Vulnerability does not mean weakness. Being open and honest may be the cure to the disease of perfectionism.
Have you struggled with comparison, perfectionism, or the need to keep up a façade of someone who seems to have it all together? Brené Brown, a researcher whose work is highlighted in the article “Bravery through Vulnerability: Finding Courage in Imperfection,” says that honesty and openness may be the cure to the disease of perfectionism.
Our first instinct might be to hide our secrets or shortcomings from others. Weaknesses make us feel exposed, and that can be uncomfortable. According to Brown’s research, rather than fighting the instinct to hide, we need to consciously choose vulnerability so we can be happier and more emotionally fulfilled.
Brown says, “Leaning into the discomfort of vulnerability unlocks important experiences in love, trust, joy, belonging, and creativity.” But how can we actually go about doing that?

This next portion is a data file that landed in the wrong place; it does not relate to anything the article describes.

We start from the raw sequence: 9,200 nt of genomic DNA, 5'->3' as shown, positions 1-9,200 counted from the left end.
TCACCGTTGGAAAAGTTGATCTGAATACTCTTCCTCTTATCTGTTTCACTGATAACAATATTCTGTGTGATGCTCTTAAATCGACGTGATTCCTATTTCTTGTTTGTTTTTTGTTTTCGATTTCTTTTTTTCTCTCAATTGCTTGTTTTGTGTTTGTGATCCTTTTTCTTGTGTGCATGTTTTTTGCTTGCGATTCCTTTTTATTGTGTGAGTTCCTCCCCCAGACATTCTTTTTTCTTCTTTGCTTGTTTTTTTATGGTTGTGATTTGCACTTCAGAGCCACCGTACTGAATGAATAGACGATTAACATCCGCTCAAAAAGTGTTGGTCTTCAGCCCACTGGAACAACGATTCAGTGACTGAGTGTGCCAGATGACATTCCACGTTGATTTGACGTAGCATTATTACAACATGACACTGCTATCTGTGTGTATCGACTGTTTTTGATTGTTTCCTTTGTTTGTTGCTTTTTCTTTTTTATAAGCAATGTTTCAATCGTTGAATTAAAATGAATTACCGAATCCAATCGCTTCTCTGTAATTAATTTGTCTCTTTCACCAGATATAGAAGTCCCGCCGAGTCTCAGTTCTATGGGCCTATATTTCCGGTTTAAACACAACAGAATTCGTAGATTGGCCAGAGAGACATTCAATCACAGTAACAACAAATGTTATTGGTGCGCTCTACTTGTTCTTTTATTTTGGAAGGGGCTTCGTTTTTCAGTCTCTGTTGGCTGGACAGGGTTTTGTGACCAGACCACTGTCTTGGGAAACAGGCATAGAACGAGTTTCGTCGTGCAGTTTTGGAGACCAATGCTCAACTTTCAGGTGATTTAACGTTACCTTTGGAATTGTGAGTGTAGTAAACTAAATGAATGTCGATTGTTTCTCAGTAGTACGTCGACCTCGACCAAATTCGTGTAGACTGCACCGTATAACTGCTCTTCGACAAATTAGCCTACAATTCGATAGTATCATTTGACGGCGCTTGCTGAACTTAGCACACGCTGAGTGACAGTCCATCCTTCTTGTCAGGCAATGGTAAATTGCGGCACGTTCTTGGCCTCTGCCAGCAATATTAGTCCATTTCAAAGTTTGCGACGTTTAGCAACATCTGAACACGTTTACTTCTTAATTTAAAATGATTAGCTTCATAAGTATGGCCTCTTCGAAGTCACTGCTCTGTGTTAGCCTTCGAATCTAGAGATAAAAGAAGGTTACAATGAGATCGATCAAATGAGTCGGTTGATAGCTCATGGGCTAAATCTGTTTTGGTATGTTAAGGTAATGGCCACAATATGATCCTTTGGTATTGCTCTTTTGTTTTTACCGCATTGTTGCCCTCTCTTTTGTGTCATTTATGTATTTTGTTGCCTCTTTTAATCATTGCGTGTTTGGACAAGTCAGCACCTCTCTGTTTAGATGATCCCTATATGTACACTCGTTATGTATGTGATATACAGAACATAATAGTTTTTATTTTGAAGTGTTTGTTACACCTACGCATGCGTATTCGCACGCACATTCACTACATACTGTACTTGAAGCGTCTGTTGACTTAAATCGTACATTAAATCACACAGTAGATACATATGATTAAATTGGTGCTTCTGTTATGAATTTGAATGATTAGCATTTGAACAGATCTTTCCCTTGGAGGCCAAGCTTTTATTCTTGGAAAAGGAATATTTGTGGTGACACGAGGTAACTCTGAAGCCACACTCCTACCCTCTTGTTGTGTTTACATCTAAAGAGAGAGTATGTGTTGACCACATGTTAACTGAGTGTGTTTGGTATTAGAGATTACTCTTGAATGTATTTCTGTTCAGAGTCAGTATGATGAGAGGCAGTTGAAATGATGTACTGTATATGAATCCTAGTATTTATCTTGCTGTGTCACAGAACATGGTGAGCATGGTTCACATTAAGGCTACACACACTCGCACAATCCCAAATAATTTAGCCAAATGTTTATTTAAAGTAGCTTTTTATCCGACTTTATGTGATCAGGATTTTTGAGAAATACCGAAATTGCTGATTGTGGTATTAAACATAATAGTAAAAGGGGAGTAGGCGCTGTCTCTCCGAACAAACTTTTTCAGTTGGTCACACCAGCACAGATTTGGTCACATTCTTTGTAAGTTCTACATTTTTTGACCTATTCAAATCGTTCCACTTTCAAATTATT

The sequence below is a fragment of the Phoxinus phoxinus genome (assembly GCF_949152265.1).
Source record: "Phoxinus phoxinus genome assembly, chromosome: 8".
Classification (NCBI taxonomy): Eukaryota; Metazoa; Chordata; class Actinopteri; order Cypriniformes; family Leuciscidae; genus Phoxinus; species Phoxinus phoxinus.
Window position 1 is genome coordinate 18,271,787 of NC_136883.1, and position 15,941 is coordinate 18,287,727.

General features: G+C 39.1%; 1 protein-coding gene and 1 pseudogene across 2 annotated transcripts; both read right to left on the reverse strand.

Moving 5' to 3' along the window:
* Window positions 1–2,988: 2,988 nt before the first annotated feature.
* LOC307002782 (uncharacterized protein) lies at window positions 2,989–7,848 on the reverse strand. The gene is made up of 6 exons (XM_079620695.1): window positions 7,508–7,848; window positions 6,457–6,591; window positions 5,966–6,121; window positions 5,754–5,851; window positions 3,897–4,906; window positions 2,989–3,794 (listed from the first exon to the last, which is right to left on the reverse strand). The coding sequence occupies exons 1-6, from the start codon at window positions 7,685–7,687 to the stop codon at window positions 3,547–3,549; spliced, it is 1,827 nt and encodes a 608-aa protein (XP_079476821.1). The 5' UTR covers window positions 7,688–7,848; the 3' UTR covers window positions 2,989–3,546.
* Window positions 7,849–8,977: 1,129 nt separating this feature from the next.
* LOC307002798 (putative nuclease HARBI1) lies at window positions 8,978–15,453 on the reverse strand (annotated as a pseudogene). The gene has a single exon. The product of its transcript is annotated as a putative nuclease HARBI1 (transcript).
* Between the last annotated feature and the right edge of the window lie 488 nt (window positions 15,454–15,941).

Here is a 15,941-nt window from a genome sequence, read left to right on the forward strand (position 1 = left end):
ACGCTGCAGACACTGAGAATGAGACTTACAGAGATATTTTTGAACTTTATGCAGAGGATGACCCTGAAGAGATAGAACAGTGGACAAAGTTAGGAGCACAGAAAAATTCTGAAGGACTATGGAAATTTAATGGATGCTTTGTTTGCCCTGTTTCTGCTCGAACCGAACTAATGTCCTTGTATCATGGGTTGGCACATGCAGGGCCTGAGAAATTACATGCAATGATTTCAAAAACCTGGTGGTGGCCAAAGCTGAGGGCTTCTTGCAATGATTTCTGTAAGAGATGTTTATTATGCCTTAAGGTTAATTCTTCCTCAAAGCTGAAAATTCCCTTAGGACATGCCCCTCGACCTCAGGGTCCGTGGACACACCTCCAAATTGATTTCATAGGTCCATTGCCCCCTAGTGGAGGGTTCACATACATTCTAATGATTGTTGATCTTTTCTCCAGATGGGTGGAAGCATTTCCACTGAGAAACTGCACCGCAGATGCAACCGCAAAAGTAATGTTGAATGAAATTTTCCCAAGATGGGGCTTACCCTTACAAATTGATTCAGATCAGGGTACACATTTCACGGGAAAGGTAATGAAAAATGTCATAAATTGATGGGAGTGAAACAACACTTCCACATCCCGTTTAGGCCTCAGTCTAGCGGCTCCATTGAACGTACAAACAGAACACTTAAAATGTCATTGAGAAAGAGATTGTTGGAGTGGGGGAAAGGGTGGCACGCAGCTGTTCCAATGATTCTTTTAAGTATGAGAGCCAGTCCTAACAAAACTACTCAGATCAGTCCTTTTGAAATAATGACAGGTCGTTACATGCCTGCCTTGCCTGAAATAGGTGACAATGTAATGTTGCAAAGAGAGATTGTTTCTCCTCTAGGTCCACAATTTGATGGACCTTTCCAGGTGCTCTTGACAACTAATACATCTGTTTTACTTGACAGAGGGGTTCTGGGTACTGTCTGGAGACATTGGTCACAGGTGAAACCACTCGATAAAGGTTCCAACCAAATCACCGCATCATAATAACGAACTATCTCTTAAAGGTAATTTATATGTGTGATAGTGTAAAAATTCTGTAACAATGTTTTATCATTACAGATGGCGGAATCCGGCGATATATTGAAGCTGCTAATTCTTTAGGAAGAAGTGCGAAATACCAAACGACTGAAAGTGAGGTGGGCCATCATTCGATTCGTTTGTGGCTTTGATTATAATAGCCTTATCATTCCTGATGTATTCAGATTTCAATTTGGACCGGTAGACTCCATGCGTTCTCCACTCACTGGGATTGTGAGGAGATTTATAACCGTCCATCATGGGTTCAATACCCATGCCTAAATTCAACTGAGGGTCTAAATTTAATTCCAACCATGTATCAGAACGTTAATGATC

Brown suggests four ways we can be more open with ourselves, others, and God:
- Believe you are worthy of love as you are.
- Be honest about who you are and accept your imperfections.
- Be kind to yourself.
- Find the courage to be vulnerable.
As we take charge of our emotional well-being and are honest about who we are, we’ll be able to create more satisfying connections with others.
To read more about how you can be strengthened through your imperfections, read Brené Brown’s article, “Bravery through Vulnerability: Finding Courage in Imperfection.”
Source: Wheatley Scholars, The Wheatley Institution
—Nicole Day Olson, Mormon Insights
For more insights
Watch Brené Brown’s TED talk, “The Power of Vulnerability,” which has had tens of millions of views.
Photo credit to Penny & Boss.